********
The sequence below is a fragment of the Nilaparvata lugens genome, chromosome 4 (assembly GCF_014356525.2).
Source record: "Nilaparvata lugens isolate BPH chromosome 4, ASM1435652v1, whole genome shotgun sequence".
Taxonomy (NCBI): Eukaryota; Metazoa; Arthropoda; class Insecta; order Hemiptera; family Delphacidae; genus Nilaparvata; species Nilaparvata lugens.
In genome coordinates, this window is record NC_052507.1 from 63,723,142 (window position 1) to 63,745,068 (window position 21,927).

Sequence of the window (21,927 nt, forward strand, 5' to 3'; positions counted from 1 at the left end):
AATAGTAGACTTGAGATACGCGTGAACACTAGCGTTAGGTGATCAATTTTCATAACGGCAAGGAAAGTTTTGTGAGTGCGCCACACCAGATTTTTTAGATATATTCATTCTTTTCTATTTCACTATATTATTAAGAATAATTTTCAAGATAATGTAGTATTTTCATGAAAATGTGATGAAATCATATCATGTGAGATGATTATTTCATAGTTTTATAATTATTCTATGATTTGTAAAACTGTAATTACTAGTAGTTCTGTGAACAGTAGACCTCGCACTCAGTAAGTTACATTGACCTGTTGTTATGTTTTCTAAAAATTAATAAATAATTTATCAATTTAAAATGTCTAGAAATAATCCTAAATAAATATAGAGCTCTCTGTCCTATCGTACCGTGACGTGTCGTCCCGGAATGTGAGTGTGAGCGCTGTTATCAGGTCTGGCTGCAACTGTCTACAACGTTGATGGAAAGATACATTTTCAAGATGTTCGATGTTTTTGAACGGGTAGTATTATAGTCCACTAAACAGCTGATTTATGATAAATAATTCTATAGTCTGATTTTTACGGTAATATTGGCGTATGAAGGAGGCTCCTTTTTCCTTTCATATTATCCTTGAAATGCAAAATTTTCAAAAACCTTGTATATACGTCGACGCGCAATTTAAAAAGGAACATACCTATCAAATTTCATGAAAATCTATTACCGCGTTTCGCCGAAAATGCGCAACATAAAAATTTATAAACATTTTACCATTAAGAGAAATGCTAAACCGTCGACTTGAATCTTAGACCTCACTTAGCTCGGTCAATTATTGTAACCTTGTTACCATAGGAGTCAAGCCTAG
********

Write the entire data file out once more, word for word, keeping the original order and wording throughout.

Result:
The sequence below is a fragment of the Nilaparvata lugens genome, chromosome 4 (assembly GCF_014356525.2).
Source record: "Nilaparvata lugens isolate BPH chromosome 4, ASM1435652v1, whole genome shotgun sequence".
Taxonomy (NCBI): Eukaryota; Metazoa; Arthropoda; class Insecta; order Hemiptera; family Delphacidae; genus Nilaparvata; species Nilaparvata lugens.
In genome coordinates, this window is record NC_052507.1 from 63,723,142 (window position 1) to 63,745,068 (window position 21,927).

Sequence of the window (21,927 nt, forward strand, 5' to 3'; positions counted from 1 at the left end):
AATAGTAGACTTGAGATACGCGTGAACACTAGCGTTAGGTGATCAATTTTCATAACGGCAAGGAAAGTTTTGTGAGTGCGCCACACCAGATTTTTTAGATATATTCATTCTTTTCTATTTCACTATATTATTAAGAATAATTTTCAAGATAATGTAGTATTTTCATGAAAATGTGATGAAATCATATCATGTGAGATGATTATTTCATAGTTTTATAATTATTCTATGATTTGTAAAACTGTAATTACTAGTAGTTCTGTGAACAGTAGACCTCGCACTCAGTAAGTTACATTGACCTGTTGTTATGTTTTCTAAAAATTAATAAATAATTTATCAATTTAAAATGTCTAGAAATAATCCTAAATAAATATAGAGCTCTCTGTCCTATCGTACCGTGACGTGTCGTCCCGGAATGTGAGTGTGAGCGCTGTTATCAGGTCTGGCTGCAACTGTCTACAACGTTGATGGAAAGATACATTTTCAAGATGTTCGATGTTTTTGAACGGGTAGTATTATAGTCCACTAAACAGCTGATTTATGATAAATAATTCTATAGTCTGATTTTTACGGTAATATTGGCGTATGAAGGAGGCTCCTTTTTCCTTTCATATTATCCTTGAAATGCAAAATTTTCAAAAACCTTGTATATACGTCGACGCGCAATTTAAAAAGGAACATACCTATCAAATTTCATGAAAATCTATTACCGCGTTTCGCCGAAAATGCGCAACATAAAAATTTATAAACATTTTACCATTAAGAGAAATGCTAAACCGTCGACTTGAATCTTAGACCTCACTTAGCTCGGTCAATTATTGTAACCTTGTTACCATAGGAGTCAAGCCTAG